Moneyball for Art (and Pollock's tallest painting)


I went to the Harvard Fogg Art museum yesterday, one of my favorite museums just a few blocks away from my office in Harvard Square. A particularly tall painting by Jackson Pollock from 1950 titled Number 2 caught my eye. I took out my phone, searched the custom art database I spent the last 3 years building, and discovered it is, in fact, Pollock’s tallest painting at 287x91.4 cm. Harvard may or may not already know they have the tallest Pollock painting (it was not listed on the label), but I wonder if they know that it is more than twice the height of an average Pollock (86.67 x 99.81 cm.) ? That Pollock averaged 14.5 paintings per year, but the year he painted Number 2, he painted 56 paintings? My guess is they probably don't know all of that. Here's why.

We have over 550 art museums400+ collegiate art history programs, and the global art market does $60B+ in annual sales with individual works selling for more than one hundred million dollars... yet we lack good data and analytical tools for art. Even Google Search can’t answer the most basic questions about how many works our most important artists have made. Instead this information (when available) is locked inside rare, expensive, out-of-print, controversial, printed books called catalogues raisonnés .

What’s the impact of not having up to date and easily accessible data? Popular estimates say up to 20% of works in museums and galleries are either forged or misattributed often supported with fake documentation. Frustrated by how little we know about our most important cultural works, and how art history is being rewritten by forgers, I decided to create the Artnome database.

I have a vision where we use quantitative language to describe artworks in the same way as in business and sports. We don’t simply say Steph Curry of the Golden State Warriors is “really good”. We say things like Curry has a .438 three point shooting percentage, the best of any active player. Why get so nuanced in our analysis? We measure and quantify the things we care about to better understand them, deepen our enjoyment of them, to tell better stories around them, and to make better decisions and investments.

By combining information from catalogues raisonnés, auctions, and exhibitions, we can tap into new cultural context and build sophisticated market intelligence for art. With a complete view of an artist's work, we are able to create sports-style statistics highlighting the elements that make artists and their work unique.

Below are sample analytics for Vincent Van Gogh and Jackson Pollock from the database.

Although both artists lived short lives (Pollock died at 44 and Van Gogh at 37), Van Gogh produced more than twice the number of paintings of Pollock.  

This is especially impressive when considering Van Gogh was active as a painter just nine years vs Pollock's 25 years of activity.

In those short nine years, Van Gogh averaged 96 paintings a year, roughly a painting every four days.  Pollock averaged just 14.5 paintings a year.

Pollock's total number of paintings created may have been less than half the number of Van Gogh, but at 506 square yards (a little over a third the area of an Olympic swimming pool) Pollock beats out Van Gogh's 322 square yards for total surface area painted.  

Pollock managed to paint more surface area than Van Gogh (despite creating fewer paintings) by creating work in much larger dimensions. It would make sense that Van Gogh's canvases were smaller, as he often painted on-site directly from observation, which would require the transport of the canvas.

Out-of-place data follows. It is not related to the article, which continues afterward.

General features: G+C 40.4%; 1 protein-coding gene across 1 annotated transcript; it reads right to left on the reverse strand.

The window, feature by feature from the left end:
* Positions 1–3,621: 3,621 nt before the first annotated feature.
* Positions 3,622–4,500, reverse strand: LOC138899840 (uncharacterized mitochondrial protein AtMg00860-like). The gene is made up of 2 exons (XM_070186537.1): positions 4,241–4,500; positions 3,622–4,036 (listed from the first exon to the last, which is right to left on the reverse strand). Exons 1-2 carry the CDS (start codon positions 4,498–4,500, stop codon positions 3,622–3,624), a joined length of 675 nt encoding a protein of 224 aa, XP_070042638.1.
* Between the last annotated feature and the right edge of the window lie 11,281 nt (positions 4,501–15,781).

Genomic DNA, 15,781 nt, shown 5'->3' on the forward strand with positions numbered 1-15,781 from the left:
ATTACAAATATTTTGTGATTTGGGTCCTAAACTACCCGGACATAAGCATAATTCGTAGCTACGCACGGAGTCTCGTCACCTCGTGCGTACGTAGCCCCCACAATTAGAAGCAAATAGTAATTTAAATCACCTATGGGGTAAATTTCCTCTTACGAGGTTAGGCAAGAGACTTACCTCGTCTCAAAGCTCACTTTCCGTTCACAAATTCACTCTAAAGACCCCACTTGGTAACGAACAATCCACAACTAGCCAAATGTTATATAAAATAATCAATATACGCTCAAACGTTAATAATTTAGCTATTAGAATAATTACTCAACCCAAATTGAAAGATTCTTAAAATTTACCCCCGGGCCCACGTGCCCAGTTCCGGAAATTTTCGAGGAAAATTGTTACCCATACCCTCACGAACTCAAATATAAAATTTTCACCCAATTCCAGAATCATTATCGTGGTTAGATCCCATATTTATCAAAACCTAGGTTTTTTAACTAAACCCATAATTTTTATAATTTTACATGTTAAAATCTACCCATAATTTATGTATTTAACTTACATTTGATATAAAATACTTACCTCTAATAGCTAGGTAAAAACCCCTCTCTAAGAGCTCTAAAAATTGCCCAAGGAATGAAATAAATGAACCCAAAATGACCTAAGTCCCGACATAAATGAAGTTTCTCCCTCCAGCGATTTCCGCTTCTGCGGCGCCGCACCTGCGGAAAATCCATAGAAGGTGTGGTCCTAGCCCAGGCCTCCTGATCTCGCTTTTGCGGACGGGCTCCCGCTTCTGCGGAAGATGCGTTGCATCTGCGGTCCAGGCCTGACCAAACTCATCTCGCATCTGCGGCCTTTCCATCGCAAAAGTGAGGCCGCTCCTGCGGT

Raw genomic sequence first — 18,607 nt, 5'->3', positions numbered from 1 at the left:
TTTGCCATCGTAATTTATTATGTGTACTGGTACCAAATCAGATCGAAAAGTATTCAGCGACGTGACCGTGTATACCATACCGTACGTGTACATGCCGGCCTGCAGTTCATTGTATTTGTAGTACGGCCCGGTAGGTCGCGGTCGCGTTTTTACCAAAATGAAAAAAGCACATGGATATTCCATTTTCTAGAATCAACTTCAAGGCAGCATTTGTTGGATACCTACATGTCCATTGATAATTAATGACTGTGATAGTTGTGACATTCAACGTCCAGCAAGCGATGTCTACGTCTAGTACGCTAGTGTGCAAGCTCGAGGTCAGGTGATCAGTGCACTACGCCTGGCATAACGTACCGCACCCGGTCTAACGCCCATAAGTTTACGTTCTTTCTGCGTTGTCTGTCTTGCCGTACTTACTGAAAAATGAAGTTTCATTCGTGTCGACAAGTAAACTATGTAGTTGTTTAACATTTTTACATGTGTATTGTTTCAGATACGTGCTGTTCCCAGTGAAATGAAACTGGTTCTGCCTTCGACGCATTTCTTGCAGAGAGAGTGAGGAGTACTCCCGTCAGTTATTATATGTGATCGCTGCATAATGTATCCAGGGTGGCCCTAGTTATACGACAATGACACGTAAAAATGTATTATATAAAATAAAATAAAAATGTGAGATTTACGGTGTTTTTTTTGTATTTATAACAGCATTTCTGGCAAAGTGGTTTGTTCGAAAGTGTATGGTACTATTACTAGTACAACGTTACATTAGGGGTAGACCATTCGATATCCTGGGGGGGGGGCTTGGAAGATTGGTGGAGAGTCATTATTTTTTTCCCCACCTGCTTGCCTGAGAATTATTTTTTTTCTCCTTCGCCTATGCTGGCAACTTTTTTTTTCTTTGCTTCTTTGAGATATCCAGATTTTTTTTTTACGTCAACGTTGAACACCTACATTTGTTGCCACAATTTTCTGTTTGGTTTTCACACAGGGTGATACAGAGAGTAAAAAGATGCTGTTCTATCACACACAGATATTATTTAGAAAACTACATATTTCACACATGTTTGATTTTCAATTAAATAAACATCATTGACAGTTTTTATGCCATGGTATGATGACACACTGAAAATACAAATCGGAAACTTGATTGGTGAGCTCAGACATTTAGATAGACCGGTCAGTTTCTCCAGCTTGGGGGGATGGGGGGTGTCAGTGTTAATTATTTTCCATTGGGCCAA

Van Gogh's canvases also generally adhere to the French standard sizes for oil paintings as dictated by the arts materials suppliers of the day. When charting the width and height of all works by both artists, it is easier to see the contrast in size and variability. 

The premise of Moneyball is that the collective wisdom of baseball insiders was subjective, potentially flawed, and could be taken advantage of using better analytics.  Might we be able to build a better art collection for less money with more advanced analytics?

If we look at auction data we can establish an average cost per painting sold at auction and an average cost per square centimeter based on total surface area of the works sold.

We can then multiply these average prices against the total number of paintings created and the total area painted to establish a range of values for the artist's complete works. In this case Van Gogh's complete paintings are estimated in a range roughly triple the complete works of Pollock. Does this seem right to you? If you believed Pollock to be the better artist, you might see this as a sign that the market undervalues his work. 

One theory I have is that artists with a very high output, (for example, Alexej Jawlensky, who produced 2,158 paintings), will have value ranges that that far exceed equally or better-known artists with significantly fewer works (Barnet Newman, for example, with 141 paintings). Now imagine you could establish a league average by creating predictive value ranges for the complete works of 50 to 100 of the best-known artists. Could that type of statistic, albeit in need of refinement, lead to a potential market correction through a better understanding of relative supply? More on that in the next post which will dig deeper into financial metrics including ratio of works created to works sold, works in private vs public hands, and the correlation between size, year created, and sale price at auction.

Interested in getting your hands on some data or helping us to build the largest database of known works across the world's most important artists? Join the free Artnome Slack community.